And, for example, I've been—since I came here, you know, I remember that there's this very important piece that—there's a story, this situation happened in Los Angeles in the 30s, right? You know, a Mexican artist that comes here, you know, David Alfaro Siqueiros and creates this mural that is his version of America and calls it Tropical America. In this mural, he portrays these Native Americans as being crucified. And the mural gets censored, you know, the woman that commissioned the mural who, like you know, they were developing a Olvera Street. She censors the mural and paints—and covers it, paints it white. So now, years afterwards, now, the Getty Center—I mean we're spending a lot of money trying to recover that mural. But at the same time, we're destroying other monuments, right, it's like the—all of us saw them—and here the case of California and the monuments to Junipero Serra, for example, of you know, have been considered problematic, and they've been removed, right?

In other parts of the country, those monuments have to do with the Confederacy, right. And they bring back a legacy and a series of problems that are affecting people directly, right. I mean, people have—I mean, you know, there's issues of police brutality, racism, violence, and so on and so forth. So, we have to reconsider what kind of—I mean what monuments do we want to have? Do we want to have monuments at all or not? I mean, and then there's this kind of iconoclasm, right, like certain things go up, we destroy certain things, and we reconstruct some modern ones, right.

And that's something that I've always been sort of interested, right. It's like, you know, what, I mean, the relationship between abstraction and figuration, the politics of abstraction, the politics of—the destruction of art or creation. I mean, these are issues that are contested and relevant, and we're trying to redefine them, right. And right now, you know, obviously, that has become history that's something that has become very, very important and it's been debated a lot right now.


BEN GILLESPIE: So do you find—what are some strategies that you have been deploying? So talking about iconoclasm, how do we deal with history if it's not just destroying the records that we have and getting rid of the monuments? Is it the detournement like defacing and adapting to history? How do we grapple with it? And how are you feeling those effects and consequences in your art, in your teaching?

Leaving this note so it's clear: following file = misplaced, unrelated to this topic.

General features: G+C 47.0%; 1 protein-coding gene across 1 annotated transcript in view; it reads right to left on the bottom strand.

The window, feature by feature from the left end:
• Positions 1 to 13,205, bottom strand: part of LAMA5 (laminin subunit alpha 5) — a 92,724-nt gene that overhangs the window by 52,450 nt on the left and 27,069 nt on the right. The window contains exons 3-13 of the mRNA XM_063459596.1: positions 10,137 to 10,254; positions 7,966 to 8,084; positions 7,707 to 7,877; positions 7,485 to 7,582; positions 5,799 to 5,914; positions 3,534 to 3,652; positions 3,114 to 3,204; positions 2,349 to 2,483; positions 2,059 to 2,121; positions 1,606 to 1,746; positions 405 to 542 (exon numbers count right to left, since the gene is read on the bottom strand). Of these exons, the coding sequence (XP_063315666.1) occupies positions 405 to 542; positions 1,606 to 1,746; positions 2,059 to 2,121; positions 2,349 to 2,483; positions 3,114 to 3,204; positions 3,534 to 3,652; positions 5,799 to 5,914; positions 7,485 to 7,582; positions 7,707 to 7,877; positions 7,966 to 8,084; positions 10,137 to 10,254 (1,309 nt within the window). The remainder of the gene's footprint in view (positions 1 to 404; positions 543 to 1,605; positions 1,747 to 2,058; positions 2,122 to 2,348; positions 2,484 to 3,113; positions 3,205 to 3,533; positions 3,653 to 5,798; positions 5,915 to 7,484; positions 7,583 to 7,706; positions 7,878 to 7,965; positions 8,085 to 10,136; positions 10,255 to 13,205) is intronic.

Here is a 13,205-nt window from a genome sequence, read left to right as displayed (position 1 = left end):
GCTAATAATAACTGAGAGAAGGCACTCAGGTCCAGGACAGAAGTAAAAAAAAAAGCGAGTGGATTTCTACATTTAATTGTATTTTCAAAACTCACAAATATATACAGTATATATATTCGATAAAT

RUBÉN ORTIZ-TORRES: Well, I need to be honest with you because, obviously, it's a complicated question, right? I mean, is it about just substituting certain kind of icons by others and just be constantly playing with the substitutions and having these rotation of iconographies. I would like to think that the problem is not—it shouldn't be—the problem, I don't think, it should be trying to define, you know, trying to select certain iconography, like, you know, to define iconography, because it's, again, what defines, right? I mean, what's going to be iconography that defines America? And I personally don't think that it has to do with that. I would like to think that, if anything, it should be to find mechanisms of negotiation and reconciliation that would—that should allow the freedom of the people that participate of all of us, right, so that all of us can participate into these discussions and these mechanisms. It's not about substituting ones for others.

I mean, I don't think it's about substituting one kind of intolerance for another one. In fact, to create certain mechanisms that allow for these processes of negotiations and reconciliation. I don't think for me the problem, I mean, we're in a very interesting moment, because, you know, for the longest time we have had this idea of art and history as the sequence of events where one thing substitutes the other and then there's this kind of parasite, like, you know, we've killed what was before us and come with something else and then that eventually will be killed.